Who Really Earns: Mac Owners
The Arcade gaming library will still have to win fans on all platforms, but a group of consumers will find it more attractive than others: Mac owners. The historically needy group has been content with limited versions or just running the Windows operating system via BootCamp, and rarely gets first-run games when they are initially released. Mac hardware is also not very good for high-end games and MacOS last year, the High Sierra update External GPUs enabled via Thunderbolt 3 cables – but excluded Nvidia support.
In other words, Arcade is Apple's best news to happen to Mac gamers in years – and so do AppleTV owners who have had big-name games coming to the platform, especially since the experiment brought Minecraft to the platform was quietly closed due to lack of interest. Both groups are likely to be very interested in what Arcade has to offer. So you do not worry about the different interfaces between games, some will support drivers.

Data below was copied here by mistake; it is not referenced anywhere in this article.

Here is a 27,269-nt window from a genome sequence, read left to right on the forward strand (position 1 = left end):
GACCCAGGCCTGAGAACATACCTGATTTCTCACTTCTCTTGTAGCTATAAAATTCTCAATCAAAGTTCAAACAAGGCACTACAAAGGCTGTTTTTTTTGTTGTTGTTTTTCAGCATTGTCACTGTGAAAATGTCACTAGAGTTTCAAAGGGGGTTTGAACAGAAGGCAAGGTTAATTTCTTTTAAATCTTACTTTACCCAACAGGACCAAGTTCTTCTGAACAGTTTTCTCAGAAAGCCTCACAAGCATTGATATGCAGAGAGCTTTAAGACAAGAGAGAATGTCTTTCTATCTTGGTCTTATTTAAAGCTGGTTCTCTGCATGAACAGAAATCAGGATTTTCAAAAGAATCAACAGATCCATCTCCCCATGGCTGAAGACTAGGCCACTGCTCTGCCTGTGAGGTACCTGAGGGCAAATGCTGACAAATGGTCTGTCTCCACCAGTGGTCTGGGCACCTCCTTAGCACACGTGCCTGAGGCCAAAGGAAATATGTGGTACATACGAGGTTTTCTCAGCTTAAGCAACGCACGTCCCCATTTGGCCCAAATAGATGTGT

Of course, Mac owners can completely ignore the technical requirements if the Google Stadia streaming service works perfectly in the browser as promised. The smallest advantage of Apple Arcade: your games can be played back after they've been downloaded, which means you do not have to maintain an Internet connection, which is appealing to people without reliable connectivity.
Ergo, the appeal of Arcade will depend a lot on your content. The service will have more than 100 games (either in the "fall of 2019" or after of course), curated by experts. This initial salvo might have several large titles appearing elsewhere, but we may not be able to see the real highlights until the guidance and financial support of the Apple publisher allows developers to really expand their creative muscles and create experiences we will not find in nowhere else.